Strima

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Check for loose connections on your charging circuit and wiring loom. Also a loose earth between chassis and engine can cause issues.
 
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Thanks, I'll have another go over it all. I'm mostly concerned that something's been damaged now and will need replacing. But where to start?
 
D

Deleted member 26818

Test the battery using a battery tester.
 

telectrix

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then check all connections, then voltmeter across battery when not running (should be 12V ish) then with engine running 2000rpm should get 14.2V
 
D

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Is there a particular type of tester for an AGM battery?
No.
All you are doing is placing a load across the battery and then checking to see if it recovers.
If the voltage doesn’t recover on a fully charged battery, then the battery will fail.
 
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OK, thanks. So, I'm assuming the ammeter should be showing zero (neither charge or discharge) most of the time, after it's had a chance to recover from starting the car. If it continues to show the system is charging for a long period of time, it's either a failed AGM battery or the alternator's internal regulator circuit has failed. Is that right? If the battery is tested and is fine, I need to look at the alternator.
Sorry, really not good with electrics!
 

ruston

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As long as you are sure you all the leads and earth's are secure and the battery is actually receiving the charge; as in @telectrix description , the ammeter would not show high amps at rest with no loads like air conditioning etc.
Do you have a battery to replace for a quick comparison .
Are the alternator drive belts tight , or is it having to work it's guts out.
To be honest it could be one of many things.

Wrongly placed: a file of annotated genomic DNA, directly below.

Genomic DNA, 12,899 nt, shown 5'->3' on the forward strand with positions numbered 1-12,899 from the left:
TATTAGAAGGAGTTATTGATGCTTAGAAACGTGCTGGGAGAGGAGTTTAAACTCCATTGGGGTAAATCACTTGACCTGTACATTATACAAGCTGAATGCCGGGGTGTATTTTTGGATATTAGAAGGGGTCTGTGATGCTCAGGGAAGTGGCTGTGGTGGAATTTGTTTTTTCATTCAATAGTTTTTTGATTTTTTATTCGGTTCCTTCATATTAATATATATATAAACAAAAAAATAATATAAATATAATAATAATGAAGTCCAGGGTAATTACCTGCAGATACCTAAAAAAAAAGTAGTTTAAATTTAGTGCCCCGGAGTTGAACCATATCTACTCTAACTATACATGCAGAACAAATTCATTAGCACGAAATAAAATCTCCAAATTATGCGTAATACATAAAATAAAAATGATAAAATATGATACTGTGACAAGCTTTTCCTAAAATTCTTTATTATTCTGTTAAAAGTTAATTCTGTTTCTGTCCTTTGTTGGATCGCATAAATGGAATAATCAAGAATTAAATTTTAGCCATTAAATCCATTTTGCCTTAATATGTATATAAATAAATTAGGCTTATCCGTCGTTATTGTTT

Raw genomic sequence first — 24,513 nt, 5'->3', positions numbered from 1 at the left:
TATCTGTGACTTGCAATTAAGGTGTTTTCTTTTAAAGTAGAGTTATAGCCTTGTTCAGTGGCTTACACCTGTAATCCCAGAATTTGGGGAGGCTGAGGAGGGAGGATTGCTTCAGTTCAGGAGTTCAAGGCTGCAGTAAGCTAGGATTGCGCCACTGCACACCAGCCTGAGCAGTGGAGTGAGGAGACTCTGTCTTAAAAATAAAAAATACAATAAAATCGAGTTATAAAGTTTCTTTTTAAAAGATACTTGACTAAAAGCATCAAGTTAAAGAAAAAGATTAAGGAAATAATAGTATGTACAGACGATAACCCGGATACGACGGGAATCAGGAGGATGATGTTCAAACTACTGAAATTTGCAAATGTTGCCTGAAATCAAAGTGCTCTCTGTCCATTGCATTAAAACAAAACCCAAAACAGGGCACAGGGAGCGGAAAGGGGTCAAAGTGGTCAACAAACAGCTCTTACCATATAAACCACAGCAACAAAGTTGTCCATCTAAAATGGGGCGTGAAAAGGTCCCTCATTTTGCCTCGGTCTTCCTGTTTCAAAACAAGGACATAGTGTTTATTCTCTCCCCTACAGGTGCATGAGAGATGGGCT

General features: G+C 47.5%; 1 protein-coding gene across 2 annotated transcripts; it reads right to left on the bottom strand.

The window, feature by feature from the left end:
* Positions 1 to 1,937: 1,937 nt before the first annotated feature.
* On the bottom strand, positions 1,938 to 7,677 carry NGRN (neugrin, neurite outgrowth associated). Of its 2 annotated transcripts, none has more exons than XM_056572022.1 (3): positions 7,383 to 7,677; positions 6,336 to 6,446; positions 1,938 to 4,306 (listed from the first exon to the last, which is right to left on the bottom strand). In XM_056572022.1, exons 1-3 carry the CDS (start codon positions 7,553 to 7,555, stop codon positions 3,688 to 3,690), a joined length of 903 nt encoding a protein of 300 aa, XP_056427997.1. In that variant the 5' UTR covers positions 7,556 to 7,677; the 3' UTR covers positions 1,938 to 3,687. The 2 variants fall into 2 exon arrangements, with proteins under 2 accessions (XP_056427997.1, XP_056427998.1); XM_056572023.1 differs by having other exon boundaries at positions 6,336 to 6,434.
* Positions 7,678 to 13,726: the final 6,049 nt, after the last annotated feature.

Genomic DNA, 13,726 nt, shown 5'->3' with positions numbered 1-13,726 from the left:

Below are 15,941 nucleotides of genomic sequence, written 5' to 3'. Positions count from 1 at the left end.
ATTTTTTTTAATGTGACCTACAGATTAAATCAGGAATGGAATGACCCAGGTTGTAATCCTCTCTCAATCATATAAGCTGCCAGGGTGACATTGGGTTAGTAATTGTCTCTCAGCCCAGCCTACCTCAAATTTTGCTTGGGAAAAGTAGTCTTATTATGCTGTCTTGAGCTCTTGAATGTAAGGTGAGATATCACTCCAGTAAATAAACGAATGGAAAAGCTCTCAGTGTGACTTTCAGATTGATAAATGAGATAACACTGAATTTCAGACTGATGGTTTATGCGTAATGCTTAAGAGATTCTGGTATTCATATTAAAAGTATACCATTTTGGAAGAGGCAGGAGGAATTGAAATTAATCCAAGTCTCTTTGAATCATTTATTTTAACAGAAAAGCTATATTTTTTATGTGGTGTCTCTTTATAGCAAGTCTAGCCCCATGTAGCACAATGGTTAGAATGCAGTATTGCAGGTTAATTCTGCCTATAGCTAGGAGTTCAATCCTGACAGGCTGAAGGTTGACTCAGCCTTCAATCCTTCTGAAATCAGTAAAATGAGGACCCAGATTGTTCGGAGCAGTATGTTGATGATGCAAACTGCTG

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  • #18
Yes, I have a decent used lead-acid battery I can connect up and see if that makes a difference. The belt system is simple - just one v-belt round crank pulley, water pump and alternator. No air con, p/s or anything else. The only item consuming power on today's drive was occasional running of an electric cooling fan, but as the drive after the engine stopped was all on motorway that didn't cut in.
 

ruston

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And the belt is running free ? No resistance from the water pump?
Try the battery , other than that it is a job for test equipment.
 
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Yes, no stiffness or resistance. I'll leave the lead-acid battery on a Ctek overnight and try tomorrow to see if the ammeter reads differently.
 

telectrix

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once had a problem with a datsun240, belt drive to alternator and power steering, bearing seized and belt slipping . battery kept going flat till i found the problem.
 
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AC Cobra? 120 miles in 2.5 hrs? You weren’t driving fast enough ;)
It was the M20, the M25 and the M11, with the crowning glory of the A14 after Cambridge just to finish off with. I'm amazed it didn't take 4hrs!
 

ruston

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I can remember when I was lad.. They used to speed test those on the new M1.
They were doing phenomenal speeds even then.
 

pirate

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I can't believe I'm the first one to ask for pictures!
We love pictures on here!
OK, I accept that in this case they won't help with diagnostics, but car-porn is always welcome!

On another point...my past experience suggests battery failure, usually caused by alternator fault. Ammeter should show charge for a few minutes after cranking, then settle near to zero...if the physical drivetrain is ok (belt/water pump/alternator) then battery or alternator is the problem.
 
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My pleasure. It's a '65 leafspring street car - no bulges or stripes here, I'm afraid - also only the 4.7, not the 7 litre.IMG_5363.jpg
 

pirate

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That is a thing of beauty...and I do not mean your immaculate paved driveway!
Thank you for sharing that ...
 
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Also - a quick pic of the offending items: